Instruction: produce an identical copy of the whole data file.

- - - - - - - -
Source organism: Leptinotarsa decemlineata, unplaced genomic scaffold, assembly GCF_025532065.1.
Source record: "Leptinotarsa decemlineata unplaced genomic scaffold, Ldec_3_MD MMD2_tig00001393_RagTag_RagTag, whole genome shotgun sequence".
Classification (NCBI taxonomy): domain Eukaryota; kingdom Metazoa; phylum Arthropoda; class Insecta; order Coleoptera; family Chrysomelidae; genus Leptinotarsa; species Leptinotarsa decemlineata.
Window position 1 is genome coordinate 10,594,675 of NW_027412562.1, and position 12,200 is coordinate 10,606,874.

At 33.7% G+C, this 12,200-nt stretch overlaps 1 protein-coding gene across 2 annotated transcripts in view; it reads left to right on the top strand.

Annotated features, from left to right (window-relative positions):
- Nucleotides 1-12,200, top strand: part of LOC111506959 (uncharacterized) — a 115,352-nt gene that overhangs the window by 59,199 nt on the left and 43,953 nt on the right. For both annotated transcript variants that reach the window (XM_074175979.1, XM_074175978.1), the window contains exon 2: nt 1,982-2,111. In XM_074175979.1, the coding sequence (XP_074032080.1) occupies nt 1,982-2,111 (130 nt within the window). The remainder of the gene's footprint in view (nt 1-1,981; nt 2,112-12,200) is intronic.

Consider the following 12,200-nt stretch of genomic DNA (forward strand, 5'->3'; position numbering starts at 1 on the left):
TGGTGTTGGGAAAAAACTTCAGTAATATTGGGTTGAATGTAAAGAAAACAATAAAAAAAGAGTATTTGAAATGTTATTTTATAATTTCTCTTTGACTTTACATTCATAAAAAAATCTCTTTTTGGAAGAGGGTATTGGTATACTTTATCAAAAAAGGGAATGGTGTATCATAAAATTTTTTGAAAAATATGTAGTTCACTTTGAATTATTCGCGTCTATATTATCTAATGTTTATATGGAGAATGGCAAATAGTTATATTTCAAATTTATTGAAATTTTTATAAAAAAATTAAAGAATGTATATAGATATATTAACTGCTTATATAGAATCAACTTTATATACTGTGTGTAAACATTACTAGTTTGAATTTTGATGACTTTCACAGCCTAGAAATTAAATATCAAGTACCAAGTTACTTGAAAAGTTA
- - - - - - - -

Source organism: Leptinotarsa decemlineata, unplaced genomic scaffold, assembly GCF_025532065.1.
Source record: "Leptinotarsa decemlineata unplaced genomic scaffold, Ldec_3_MD MMD2_tig00001393_RagTag_RagTag, whole genome shotgun sequence".
Classification (NCBI taxonomy): domain Eukaryota; kingdom Metazoa; phylum Arthropoda; class Insecta; order Coleoptera; family Chrysomelidae; genus Leptinotarsa; species Leptinotarsa decemlineata.
Window position 1 is genome coordinate 10,594,675 of NW_027412562.1, and position 12,200 is coordinate 10,606,874.

At 33.7% G+C, this 12,200-nt stretch overlaps 1 protein-coding gene across 2 annotated transcripts in view; it reads left to right on the top strand.

Annotated features, from left to right (window-relative positions):
- Nucleotides 1-12,200, top strand: part of LOC111506959 (uncharacterized) — a 115,352-nt gene that overhangs the window by 59,199 nt on the left and 43,953 nt on the right. For both annotated transcript variants that reach the window (XM_074175979.1, XM_074175978.1), the window contains exon 2: nt 1,982-2,111. In XM_074175979.1, the coding sequence (XP_074032080.1) occupies nt 1,982-2,111 (130 nt within the window). The remainder of the gene's footprint in view (nt 1-1,981; nt 2,112-12,200) is intronic.

Consider the following 12,200-nt stretch of genomic DNA (forward strand, 5'->3'; position numbering starts at 1 on the left):
TGGTGTTGGGAAAAAACTTCAGTAATATTGGGTTGAATGTAAAGAAAACAATAAAAAAAGAGTATTTGAAATGTTATTTTATAATTTCTCTTTGACTTTACATTCATAAAAAAATCTCTTTTTGGAAGAGGGTATTGGTATACTTTATCAAAAAAGGGAATGGTGTATCATAAAATTTTTTGAAAAATATGTAGTTCACTTTGAATTATTCGCGTCTATATTATCTAATGTTTATATGGAGAATGGCAAATAGTTATATTTCAAATTTATTGAAATTTTTATAAAAAAATTAAAGAATGTATATAGATATATTAACTGCTTATATAGAATCAACTTTATATACTGTGTGTAAACATTACTAGTTTGAATTTTGATGACTTTCACAGCCTAGAAATTAAATATCAAGTACCAAGTTACTTGAAAAGTTA